We help IT Professionals succeed at work.

Force sql rows

33 Views
Last Modified: 2020-05-18
Here is some data from 2 sql 2014 tables

CustomerOrder

id      year              Amount
1      2017      200
1      2019      300
2      2010       500

OrderYear

Year
2016
2017
2018
2019
2020

Trying to write a query that will return how much customer order from 2016 to 2020

If customer didn't order anything in a given year, would like to have a row returned with 0 amount

Given the sample data

Would like the query results to be

ID  Year       Amount
1     2016     0
1     2017    200
1     2018     0
1     2019     300
1     2020     0
2     2016     0
2     2017     0
2     2018     0
2     2019     0
2     2020     0
Comment
Watch Question

Anders Ebro (Microsoft MVP)Microsoft Developer
CERTIFIED EXPERT

Commented:
First you do a cross join between a year table and customer table, then left join this to your CustomerOrderTable.
That ensures you have a combination of year and customerID for all rows.
CERTIFIED EXPERT
Most Valuable Expert 2012
Distinguished Expert 2019

Commented:
Here is what I came up with:

select id, year, amount 
from (
select id, o.year,
    case when o.year=c.year then amount else 0 end amount,
    row_number() over(partition by id, o.year order by case when o.year=c.year then amount else 0 end desc) rn
from CustomerOrder c
	cross join OrderYear o
) x
where rn=1
order by id, year
;

Open in new window


Example here:
https://dbfiddle.uk/?rdbms=sqlserver_2019&fiddle=c632116aecdecfacb32e43db7c91652e
CERTIFIED EXPERT
Most Valuable Expert 2012
Distinguished Expert 2019

Commented:
You also don't really need the OrderYear table as long as you know the start and end years.  You can use recursive CTEs to generate the list:
with years(year) as
(
    select 2016
    union all
    select year+1 from years where year < 2020
)
select id, year, amount 
from (
select id, o.year,
    case when o.year=c.year then amount else 0 end amount,
    row_number() over(partition by id, o.year order by case when o.year=c.year then amount else 0 end desc) rn
from CustomerOrder c
	cross join years o
) x
where rn=1
order by id, year
;

Open in new window

Brian CroweDatabase Engineer
CERTIFIED EXPERT
Top Expert 2005

Commented:
DECLARE @CustomerOrder TABLE
(
   ID      INT            NOT NULL,
   [Year]   INT            NOT NULL,
   Amount   DECIMAL(9,2)   NOT NULL DEFAULT (0)
);

DECLARE @OrderYear TABLE
(
   [Year]   INT      NOT NULL
);

INSERT @CustomerOrder (ID, [Year], Amount)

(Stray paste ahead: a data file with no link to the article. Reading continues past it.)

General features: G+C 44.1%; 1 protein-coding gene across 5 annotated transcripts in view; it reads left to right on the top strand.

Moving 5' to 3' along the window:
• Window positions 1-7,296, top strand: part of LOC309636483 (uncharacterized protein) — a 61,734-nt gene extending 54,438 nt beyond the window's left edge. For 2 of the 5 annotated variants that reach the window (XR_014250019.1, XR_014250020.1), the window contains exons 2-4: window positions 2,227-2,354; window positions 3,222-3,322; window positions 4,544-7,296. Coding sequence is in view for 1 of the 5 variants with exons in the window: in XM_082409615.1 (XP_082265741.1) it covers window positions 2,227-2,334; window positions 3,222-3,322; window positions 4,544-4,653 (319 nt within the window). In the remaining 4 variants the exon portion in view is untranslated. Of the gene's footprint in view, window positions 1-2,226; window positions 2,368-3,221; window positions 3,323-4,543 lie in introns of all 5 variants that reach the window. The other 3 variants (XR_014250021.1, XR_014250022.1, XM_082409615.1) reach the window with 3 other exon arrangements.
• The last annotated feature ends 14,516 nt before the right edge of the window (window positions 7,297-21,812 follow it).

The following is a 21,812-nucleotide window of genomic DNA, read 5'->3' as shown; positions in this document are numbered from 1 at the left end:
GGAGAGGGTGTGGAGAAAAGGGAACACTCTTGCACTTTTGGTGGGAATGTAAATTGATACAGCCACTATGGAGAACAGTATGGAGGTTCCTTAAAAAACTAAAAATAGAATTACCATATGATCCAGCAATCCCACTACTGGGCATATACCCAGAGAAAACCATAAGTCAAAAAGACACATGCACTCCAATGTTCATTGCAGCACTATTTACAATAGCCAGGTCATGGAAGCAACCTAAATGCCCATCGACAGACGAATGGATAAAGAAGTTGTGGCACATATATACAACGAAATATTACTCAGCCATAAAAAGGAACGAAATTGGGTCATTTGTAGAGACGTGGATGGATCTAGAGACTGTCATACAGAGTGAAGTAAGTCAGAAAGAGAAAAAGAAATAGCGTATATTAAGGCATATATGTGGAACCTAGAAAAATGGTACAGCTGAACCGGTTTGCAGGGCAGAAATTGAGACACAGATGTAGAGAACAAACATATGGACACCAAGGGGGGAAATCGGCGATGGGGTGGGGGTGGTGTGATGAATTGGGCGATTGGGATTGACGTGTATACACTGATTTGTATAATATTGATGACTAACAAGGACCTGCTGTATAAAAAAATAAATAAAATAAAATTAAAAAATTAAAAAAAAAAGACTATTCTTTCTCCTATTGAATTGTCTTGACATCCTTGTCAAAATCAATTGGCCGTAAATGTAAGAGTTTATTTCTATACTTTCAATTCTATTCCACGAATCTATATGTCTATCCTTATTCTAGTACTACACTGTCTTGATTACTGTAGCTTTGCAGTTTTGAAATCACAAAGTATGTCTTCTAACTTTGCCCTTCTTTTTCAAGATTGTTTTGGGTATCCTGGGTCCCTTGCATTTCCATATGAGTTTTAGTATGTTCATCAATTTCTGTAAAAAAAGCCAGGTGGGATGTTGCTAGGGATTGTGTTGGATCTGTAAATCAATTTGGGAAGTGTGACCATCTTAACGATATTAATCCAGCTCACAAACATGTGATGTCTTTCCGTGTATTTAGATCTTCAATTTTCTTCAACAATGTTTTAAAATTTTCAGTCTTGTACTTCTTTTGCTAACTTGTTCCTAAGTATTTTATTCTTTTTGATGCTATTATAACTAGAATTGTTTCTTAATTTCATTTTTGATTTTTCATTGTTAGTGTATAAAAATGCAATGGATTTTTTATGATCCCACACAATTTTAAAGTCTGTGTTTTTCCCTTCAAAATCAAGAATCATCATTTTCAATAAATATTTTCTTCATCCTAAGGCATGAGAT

VALUES
   (1, 2017, 200.0),
   (1, 2019, 300.0),
   (2, 2010, 500.0);

INSERT @OrderYear ([Year])
VALUES (2016),
   (2017),
   (2018),
   (2019),
   (2020);

SELECT *
FROM @CustomerOrder;

SELECT *
FROM @OrderYear;

WITH cteCustomerYearlyRevenue AS
(
   SELECT O.ID, O.[Year], SUM(O.Amount) AS Amount
   FROM @CustomerOrder AS O
   GROUP BY O.ID, O.[Year]
)
SELECT C.ID,
   Y.[Year],
   COALESCE(CYR.Amount, 0) AS Amount
FROM @OrderYear AS Y
CROSS JOIN
(
   SELECT DISTINCT ID
   FROM cteCustomerYearlyRevenue
) AS C
LEFT OUTER JOIN cteCustomerYearlyRevenue AS CYR
   ON C.ID = CYR.ID
   AND  Y.[Year] = CYR.[Year]
ORDER BY C.ID, Y.[Year]


CERTIFIED EXPERT
Most Valuable Expert 2012
Distinguished Expert 2019

Commented:
Another version using recursive CTE's without the cross join:
with all_years(id, cte_year, amount) as
(
    select distinct id, 2016 cte_year, 0 amount from CustomerOrder
    union all
    select id, cte_year+1, 0 from all_years where cte_year < 2020
)
select y.id, cte_year year, isnull(y.amount + c.amount,0) amount
from CustomerOrder c
   right join all_years y on c.id=y.id and c.year=y.cte_year
order by y.id,cte_year;

Open in new window

Data Engineer
CERTIFIED EXPERT
Commented:
This one is on us!
(Get your first solution completely free - no credit card required)
UNLOCK SOLUTION

Author

Commented:
Thanks for all the responses !

All responses gave the desired output.

 As usual, more than one way to get to desired result.

I chose Sharath's answer because it seemed short and sweet but definitely wanted to give credit to all that took time to respond as it opened my eyes to other approaches that may be useful in the future.

Thanks for all your responses slightwv.   I did want the orderyear table because the number of years could change
and didn't want to hard code years.  I appreciate you providing responses that did take into account orderyear table



Thanks Again Everyone!
CERTIFIED EXPERT
Most Valuable Expert 2012
Distinguished Expert 2019

Commented:
>>I chose Sharath's answer because it seemed short and sweet

I should point out that it does an implicit cross join.  You should get in the habit of explicitly performing joins, data type conversions, etc...

That will make the code easier to read later or by someone else looking at it.
Unlock the solution to this question.
Join our community and discover your potential

Experts Exchange is the only place where you can interact directly with leading experts in the technology field. Become a member today and access the collective knowledge of thousands of technology experts.

*This site is protected by reCAPTCHA and the Google Privacy Policy and Terms of Service apply.

OR

Please enter a first name

Please enter a last name

8+ characters (letters, numbers, and a symbol)

By clicking, you agree to the Terms of Use and Privacy Policy.